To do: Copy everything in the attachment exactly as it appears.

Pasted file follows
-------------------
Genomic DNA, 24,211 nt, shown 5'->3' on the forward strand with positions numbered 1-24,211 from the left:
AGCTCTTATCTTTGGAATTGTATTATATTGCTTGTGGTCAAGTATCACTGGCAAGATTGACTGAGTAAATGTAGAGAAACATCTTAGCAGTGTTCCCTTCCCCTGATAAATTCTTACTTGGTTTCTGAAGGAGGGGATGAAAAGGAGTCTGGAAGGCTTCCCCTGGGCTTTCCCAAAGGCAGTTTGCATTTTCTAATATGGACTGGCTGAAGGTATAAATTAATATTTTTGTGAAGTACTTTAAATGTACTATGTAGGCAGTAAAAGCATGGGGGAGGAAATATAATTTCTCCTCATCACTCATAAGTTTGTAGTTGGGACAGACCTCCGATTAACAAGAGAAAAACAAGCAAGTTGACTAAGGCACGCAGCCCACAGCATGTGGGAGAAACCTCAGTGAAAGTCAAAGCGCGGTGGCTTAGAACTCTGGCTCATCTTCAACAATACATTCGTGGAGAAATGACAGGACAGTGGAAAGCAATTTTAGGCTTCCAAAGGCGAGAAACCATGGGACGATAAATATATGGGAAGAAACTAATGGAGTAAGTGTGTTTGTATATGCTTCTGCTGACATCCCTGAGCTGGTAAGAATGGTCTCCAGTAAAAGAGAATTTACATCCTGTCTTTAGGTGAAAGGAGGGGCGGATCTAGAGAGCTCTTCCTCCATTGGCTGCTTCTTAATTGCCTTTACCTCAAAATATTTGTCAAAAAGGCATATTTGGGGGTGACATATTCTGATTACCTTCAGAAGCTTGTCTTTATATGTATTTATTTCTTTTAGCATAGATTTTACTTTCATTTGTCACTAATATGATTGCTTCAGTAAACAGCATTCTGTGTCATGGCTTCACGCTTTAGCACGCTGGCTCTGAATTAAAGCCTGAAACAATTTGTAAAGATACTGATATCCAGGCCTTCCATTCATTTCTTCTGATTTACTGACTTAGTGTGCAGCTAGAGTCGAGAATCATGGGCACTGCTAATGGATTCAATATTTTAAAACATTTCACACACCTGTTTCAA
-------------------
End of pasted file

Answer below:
Genomic DNA, 24,211 nt, shown 5'->3' on the forward strand with positions numbered 1-24,211 from the left:
AGCTCTTATCTTTGGAATTGTATTATATTGCTTGTGGTCAAGTATCACTGGCAAGATTGACTGAGTAAATGTAGAGAAACATCTTAGCAGTGTTCCCTTCCCCTGATAAATTCTTACTTGGTTTCTGAAGGAGGGGATGAAAAGGAGTCTGGAAGGCTTCCCCTGGGCTTTCCCAAAGGCAGTTTGCATTTTCTAATATGGACTGGCTGAAGGTATAAATTAATATTTTTGTGAAGTACTTTAAATGTACTATGTAGGCAGTAAAAGCATGGGGGAGGAAATATAATTTCTCCTCATCACTCATAAGTTTGTAGTTGGGACAGACCTCCGATTAACAAGAGAAAAACAAGCAAGTTGACTAAGGCACGCAGCCCACAGCATGTGGGAGAAACCTCAGTGAAAGTCAAAGCGCGGTGGCTTAGAACTCTGGCTCATCTTCAACAATACATTCGTGGAGAAATGACAGGACAGTGGAAAGCAATTTTAGGCTTCCAAAGGCGAGAAACCATGGGACGATAAATATATGGGAAGAAACTAATGGAGTAAGTGTGTTTGTATATGCTTCTGCTGACATCCCTGAGCTGGTAAGAATGGTCTCCAGTAAAAGAGAATTTACATCCTGTCTTTAGGTGAAAGGAGGGGCGGATCTAGAGAGCTCTTCCTCCATTGGCTGCTTCTTAATTGCCTTTACCTCAAAATATTTGTCAAAAAGGCATATTTGGGGGTGACATATTCTGATTACCTTCAGAAGCTTGTCTTTATATGTATTTATTTCTTTTAGCATAGATTTTACTTTCATTTGTCACTAATATGATTGCTTCAGTAAACAGCATTCTGTGTCATGGCTTCACGCTTTAGCACGCTGGCTCTGAATTAAAGCCTGAAACAATTTGTAAAGATACTGATATCCAGGCCTTCCATTCATTTCTTCTGATTTACTGACTTAGTGTGCAGCTAGAGTCGAGAATCATGGGCACTGCTAATGGATTCAATATTTTAAAACATTTCACACACCTGTTTCAA